The pivotal sentence in the above analysis is the following: 'Under the amended provision, if the taxpayer does not make the election, the result reached under present law will not be affected. The taxpayer argues that both the House and Senate reports demonstrate Congressional belief that the 'present law' through 1953 required taxpayers to deduct state real property taxes on the lump sum basis. (Though this was not the law in 1953,4 we do perceive such line of thought in the House and Senate reports.)5 Therefore-- the most ingenious paradox again-- the congressional 'innovation' allowing taxpayers to elect a ratable method of accounting 'would not affect' the taxpayer at bar if no election were made and thus would unilaterally change its method to the lump sum method.
The taxpayer's excursion into analytical jurisprudence meets several tests of sophistry but none of reality. It borders on naivete to believe that Congress, seeking to favor ratability in its legislative process, sub silentio sanctified lumpsumming. Likewise untenable is the taxpayer's thesis that those using the ratable method before 1954 could use it after 1954 only by (1) getting off the ratable method and then (2) electing to get back on. It is exactly this saga of the peripatetic taxpayer which Section 446(e) attempts to prevent by requiring Commissioner approval of change.
We find the government's interpretation of the above legislative history to be more acceptable. The government argues that the Senate's change to the House bill did not enlarge the group of taxpayers convered by the House bill, i.e., it did not alter the status of those taxpayers already using the ratable method. The final bill merely permitted a choice to lump sum taxpayers, allowing them to remain on their old system and thus avoid distorting their income in the year of change.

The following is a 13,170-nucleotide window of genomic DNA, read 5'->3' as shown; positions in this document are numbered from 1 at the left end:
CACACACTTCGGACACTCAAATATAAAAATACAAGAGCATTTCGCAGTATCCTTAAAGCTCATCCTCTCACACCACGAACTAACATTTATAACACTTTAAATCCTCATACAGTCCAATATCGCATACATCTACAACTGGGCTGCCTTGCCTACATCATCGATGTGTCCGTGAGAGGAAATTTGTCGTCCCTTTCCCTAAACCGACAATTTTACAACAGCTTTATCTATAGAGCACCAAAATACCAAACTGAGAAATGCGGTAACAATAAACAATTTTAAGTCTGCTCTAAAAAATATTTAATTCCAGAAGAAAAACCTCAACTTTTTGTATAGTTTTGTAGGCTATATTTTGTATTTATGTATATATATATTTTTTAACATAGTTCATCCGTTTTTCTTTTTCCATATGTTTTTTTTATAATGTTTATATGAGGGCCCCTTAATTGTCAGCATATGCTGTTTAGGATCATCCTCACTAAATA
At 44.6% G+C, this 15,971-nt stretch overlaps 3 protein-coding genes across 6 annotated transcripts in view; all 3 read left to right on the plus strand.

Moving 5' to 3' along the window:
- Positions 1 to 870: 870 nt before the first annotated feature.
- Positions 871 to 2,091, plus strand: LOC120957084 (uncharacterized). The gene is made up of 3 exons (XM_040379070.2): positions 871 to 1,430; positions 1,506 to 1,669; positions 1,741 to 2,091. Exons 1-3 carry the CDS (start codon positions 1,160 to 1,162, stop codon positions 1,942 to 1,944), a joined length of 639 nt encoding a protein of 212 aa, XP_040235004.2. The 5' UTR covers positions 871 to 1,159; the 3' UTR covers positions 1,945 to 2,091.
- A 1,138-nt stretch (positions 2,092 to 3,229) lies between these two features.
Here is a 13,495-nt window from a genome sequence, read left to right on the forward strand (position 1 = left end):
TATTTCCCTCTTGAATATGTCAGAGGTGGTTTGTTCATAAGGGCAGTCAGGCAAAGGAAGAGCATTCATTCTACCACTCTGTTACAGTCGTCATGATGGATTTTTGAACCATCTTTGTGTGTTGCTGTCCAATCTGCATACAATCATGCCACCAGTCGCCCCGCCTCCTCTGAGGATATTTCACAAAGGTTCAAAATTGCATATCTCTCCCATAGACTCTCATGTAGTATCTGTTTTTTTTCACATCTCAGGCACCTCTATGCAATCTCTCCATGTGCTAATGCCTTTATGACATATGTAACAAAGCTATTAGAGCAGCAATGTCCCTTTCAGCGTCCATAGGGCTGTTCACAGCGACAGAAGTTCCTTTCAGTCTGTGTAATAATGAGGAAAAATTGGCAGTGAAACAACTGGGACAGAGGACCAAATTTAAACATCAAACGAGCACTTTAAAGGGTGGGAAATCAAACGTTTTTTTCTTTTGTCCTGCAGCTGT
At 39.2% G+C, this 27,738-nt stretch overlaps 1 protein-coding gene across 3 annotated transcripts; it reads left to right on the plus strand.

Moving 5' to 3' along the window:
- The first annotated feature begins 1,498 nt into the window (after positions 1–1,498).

The taxpayer's argument, based on the congressional mind, fails when such group analysis is performed in depth. If Congress knew that the 'present law' allowed ratable accruing of real property taxes, the taxpayer's reliance on congressional reports fails by the sentence, 'Under the amended provision, if the taxpayer does not make the election, the result reached under present law will not be affected.' if, on the other hand, Congress assumed that property taxes were deductible only on a lump sum basis, Congress could not have intended to automate ratable taxpayers into lump sum taxpayers because the former would have been perceptively non-existent. In effect, the taxpayer asks us to look to congressional intent rather than to a literal reading of the statute and at the same time to read the legislative history so literally that we enforce a misconception.
Excursions into the realm of congressional intent must not end with surface subtleties or legerdemain. An interpretation must probe deep to find the spirit of the statute and the true intent of its makers. National Woodwork Manufacturers Assoc. v. NLRB, 1967, 386 U.S. 612, 619, 87 S.Ct. 1250, 18 L.Ed.2d 357, 363-364; Lynch v. Overholser, 1962, 369 U.S. 705, 710, 82 S.Ct. 1063, 8 L.Ed.2d 211, 215 (and cases cited therein) ("literalness may strangle meaning"); C.I.R. v. Lester, 1961, 366 U.S. 299, 304, 81 S.Ct. 1343, 6 L.Ed.2d 306, 310 ('the code must be given 'as great an internal symmetry and consistency as its words permit."); Feres v. United States, 1950, 340 U.S. 135, 139, 71 S.Ct. 153, 95 L.Ed. 152, 157 (placing the Tort Claims Act in perspective by emphasizing that it 'should be constructed to fit, so far as will comport with its words, into the entire statutory system of remedies' and that it 'was not an isolated and spontaneous flash of congressional generosity.') Certainly the intent of Congress was to open the door to ratable deductors. Such intent is inconsistent with with the taxpayer's contention that it was ejected from its ratable habitat.